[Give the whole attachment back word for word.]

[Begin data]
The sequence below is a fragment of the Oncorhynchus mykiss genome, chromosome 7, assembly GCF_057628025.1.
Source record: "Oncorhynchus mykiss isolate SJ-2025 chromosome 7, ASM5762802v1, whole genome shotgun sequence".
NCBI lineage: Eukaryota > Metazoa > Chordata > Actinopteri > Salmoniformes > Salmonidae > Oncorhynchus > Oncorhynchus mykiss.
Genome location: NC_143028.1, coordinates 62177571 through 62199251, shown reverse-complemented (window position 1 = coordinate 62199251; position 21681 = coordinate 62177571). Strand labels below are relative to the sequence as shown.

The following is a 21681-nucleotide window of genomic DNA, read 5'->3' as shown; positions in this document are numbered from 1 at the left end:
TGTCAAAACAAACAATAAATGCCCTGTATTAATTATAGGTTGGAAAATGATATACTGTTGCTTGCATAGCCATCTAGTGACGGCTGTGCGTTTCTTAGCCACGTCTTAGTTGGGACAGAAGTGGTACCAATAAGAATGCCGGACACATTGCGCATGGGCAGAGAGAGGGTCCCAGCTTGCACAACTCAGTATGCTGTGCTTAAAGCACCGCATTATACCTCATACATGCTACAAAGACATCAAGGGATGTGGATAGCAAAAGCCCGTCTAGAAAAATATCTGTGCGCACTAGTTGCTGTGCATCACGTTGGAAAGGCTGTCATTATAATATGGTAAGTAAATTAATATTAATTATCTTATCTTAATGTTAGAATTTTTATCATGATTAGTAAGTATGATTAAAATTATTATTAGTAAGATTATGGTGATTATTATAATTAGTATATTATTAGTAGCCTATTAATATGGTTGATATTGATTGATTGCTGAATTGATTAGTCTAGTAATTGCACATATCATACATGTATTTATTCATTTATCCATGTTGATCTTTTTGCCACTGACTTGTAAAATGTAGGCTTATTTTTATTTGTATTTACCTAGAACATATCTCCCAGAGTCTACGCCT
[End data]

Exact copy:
The sequence below is a fragment of the Oncorhynchus mykiss genome, chromosome 7, assembly GCF_057628025.1.
Source record: "Oncorhynchus mykiss isolate SJ-2025 chromosome 7, ASM5762802v1, whole genome shotgun sequence".
NCBI lineage: Eukaryota > Metazoa > Chordata > Actinopteri > Salmoniformes > Salmonidae > Oncorhynchus > Oncorhynchus mykiss.
Genome location: NC_143028.1, coordinates 62177571 through 62199251, shown reverse-complemented (window position 1 = coordinate 62199251; position 21681 = coordinate 62177571). Strand labels below are relative to the sequence as shown.

The following is a 21681-nucleotide window of genomic DNA, read 5'->3' as shown; positions in this document are numbered from 1 at the left end:
TGTCAAAACAAACAATAAATGCCCTGTATTAATTATAGGTTGGAAAATGATATACTGTTGCTTGCATAGCCATCTAGTGACGGCTGTGCGTTTCTTAGCCACGTCTTAGTTGGGACAGAAGTGGTACCAATAAGAATGCCGGACACATTGCGCATGGGCAGAGAGAGGGTCCCAGCTTGCACAACTCAGTATGCTGTGCTTAAAGCACCGCATTATACCTCATACATGCTACAAAGACATCAAGGGATGTGGATAGCAAAAGCCCGTCTAGAAAAATATCTGTGCGCACTAGTTGCTGTGCATCACGTTGGAAAGGCTGTCATTATAATATGGTAAGTAAATTAATATTAATTATCTTATCTTAATGTTAGAATTTTTATCATGATTAGTAAGTATGATTAAAATTATTATTAGTAAGATTATGGTGATTATTATAATTAGTATATTATTAGTAGCCTATTAATATGGTTGATATTGATTGATTGCTGAATTGATTAGTCTAGTAATTGCACATATCATACATGTATTTATTCATTTATCCATGTTGATCTTTTTGCCACTGACTTGTAAAATGTAGGCTTATTTTTATTTGTATTTACCTAGAACATATCTCCCAGAGTCTACGCCT